Something also went after the four new sheep the Neighbor brought in, and one of them lost a LOT of wool and some flesh, but seems OK. We are hoping the culprit is not the cabin occupant’s dog, who went after the sheep when he first saw them, so they don’t want to leave the pen to eat in the pasture.
Nice of all these creatures to wait until I got home to show up, isn’t it?
Why, yes, I do have more to say about snakes. Thanks for all the great comments on the previous snake post! I guess all the dry weather had them all wandering around the ranch or something. (Aside: it has been raining this week, which we truly needed, but we could use more.)
Another venomous encounter
Ralph at Wild Type Ranch reported a water moccasin (Agkistrodon piscivorous, also known as a cottonmouth) in his driveway last week. I’ve never seen one when it wasn’t swimming, so that was a big surprise to me. His dog tripped over it, so it wasn’t in attack mode. That’s good, because they are poisonous!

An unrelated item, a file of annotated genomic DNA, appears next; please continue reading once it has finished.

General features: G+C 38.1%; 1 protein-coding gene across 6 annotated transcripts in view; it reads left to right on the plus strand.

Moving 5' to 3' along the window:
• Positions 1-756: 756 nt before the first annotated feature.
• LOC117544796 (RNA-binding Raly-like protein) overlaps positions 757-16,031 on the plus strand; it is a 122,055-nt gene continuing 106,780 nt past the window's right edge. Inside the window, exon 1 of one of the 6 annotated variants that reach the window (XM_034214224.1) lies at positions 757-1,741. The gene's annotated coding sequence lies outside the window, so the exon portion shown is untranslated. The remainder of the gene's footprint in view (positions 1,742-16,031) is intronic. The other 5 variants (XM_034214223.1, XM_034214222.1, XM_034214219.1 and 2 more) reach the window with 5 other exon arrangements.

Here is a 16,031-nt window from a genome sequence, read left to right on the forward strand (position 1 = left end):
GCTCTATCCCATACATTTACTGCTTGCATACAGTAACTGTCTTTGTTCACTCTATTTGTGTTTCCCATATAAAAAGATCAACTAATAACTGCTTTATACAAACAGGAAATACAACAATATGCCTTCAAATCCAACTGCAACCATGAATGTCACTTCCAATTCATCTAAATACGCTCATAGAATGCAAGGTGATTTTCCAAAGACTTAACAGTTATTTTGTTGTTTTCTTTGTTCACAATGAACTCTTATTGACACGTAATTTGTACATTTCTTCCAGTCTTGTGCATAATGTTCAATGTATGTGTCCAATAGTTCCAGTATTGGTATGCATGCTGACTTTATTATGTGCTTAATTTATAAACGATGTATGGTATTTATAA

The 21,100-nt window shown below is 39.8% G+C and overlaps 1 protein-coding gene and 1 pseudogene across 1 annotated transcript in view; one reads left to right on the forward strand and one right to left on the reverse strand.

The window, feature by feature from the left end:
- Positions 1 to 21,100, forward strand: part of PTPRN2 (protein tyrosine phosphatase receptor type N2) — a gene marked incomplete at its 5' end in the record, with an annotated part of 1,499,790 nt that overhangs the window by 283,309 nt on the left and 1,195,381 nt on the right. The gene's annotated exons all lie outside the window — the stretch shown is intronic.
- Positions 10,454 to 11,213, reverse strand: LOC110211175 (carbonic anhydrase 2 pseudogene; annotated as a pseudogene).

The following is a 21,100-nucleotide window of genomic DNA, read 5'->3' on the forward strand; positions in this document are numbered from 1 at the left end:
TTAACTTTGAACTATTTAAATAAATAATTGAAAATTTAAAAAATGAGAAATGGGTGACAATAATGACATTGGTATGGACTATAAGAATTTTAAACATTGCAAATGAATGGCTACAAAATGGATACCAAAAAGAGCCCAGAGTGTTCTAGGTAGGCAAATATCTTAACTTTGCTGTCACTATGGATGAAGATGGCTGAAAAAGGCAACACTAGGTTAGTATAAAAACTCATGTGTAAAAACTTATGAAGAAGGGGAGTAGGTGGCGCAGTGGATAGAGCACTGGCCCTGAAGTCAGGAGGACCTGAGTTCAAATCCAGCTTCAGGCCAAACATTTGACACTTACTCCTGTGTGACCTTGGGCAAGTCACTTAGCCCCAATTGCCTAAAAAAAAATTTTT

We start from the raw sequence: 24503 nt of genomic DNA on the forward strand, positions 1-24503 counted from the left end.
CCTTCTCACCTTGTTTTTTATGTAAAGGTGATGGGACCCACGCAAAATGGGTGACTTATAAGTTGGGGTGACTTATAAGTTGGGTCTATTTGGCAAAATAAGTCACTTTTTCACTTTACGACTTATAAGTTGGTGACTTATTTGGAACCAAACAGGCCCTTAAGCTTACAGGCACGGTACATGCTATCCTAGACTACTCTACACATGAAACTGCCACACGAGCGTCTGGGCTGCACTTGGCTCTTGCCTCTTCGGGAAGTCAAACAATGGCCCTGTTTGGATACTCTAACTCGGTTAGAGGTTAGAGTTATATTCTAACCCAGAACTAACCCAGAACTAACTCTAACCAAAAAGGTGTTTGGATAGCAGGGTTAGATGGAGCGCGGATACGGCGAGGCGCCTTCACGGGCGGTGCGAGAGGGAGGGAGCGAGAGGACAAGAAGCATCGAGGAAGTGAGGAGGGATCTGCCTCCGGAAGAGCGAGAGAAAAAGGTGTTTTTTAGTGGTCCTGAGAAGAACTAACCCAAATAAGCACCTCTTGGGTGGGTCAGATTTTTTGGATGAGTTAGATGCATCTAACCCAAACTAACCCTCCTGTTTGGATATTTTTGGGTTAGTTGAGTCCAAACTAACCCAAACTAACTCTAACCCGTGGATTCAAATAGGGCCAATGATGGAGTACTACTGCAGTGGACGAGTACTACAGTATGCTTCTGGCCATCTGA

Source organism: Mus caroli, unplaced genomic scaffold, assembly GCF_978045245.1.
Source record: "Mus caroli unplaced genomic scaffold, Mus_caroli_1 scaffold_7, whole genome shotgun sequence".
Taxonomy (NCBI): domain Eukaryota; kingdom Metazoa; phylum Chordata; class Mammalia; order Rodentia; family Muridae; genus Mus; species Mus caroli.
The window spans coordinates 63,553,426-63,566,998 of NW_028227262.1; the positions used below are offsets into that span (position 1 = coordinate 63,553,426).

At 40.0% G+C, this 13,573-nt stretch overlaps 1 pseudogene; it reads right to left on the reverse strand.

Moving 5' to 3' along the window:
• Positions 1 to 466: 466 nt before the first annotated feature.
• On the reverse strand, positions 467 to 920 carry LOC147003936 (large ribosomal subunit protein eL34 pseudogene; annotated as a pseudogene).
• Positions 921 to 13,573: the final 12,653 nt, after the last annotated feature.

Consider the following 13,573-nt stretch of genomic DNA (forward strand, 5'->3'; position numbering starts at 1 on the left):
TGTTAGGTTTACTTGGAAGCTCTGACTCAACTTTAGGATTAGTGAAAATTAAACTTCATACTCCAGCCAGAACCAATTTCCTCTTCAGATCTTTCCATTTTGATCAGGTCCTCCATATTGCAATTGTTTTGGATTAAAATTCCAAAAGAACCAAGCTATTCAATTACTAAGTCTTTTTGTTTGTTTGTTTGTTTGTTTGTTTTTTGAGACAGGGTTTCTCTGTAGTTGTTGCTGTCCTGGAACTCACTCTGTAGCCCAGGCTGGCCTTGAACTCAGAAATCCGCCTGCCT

Another fact about these guys is that there is a non-poisonous water snake that just swims around, happily convincing people that it might just be a cottonmouth. That is usually what we see in our ponds. They get big, and are fun to watch while they undulate around looking for fish to eat (given the water moccasin’s Latin name, one can infer they mostly eat fish, too).
How do you tell them apart? Well, read this really good article, which I’ll summarize by saying that cottonmouths have a pit viper shaped blocky head, and thick bodies, while water snakes have thin bodies and a head that just flows into the body. Basically, leave them ALL alone. They’re really cool when viewed through binoculars.
Adventures in raising littles to become budding naturalists in their own back yard and beyond. The wonders of the natural world await if we could only take the time... Follow me on Twitter @naturemomtexas!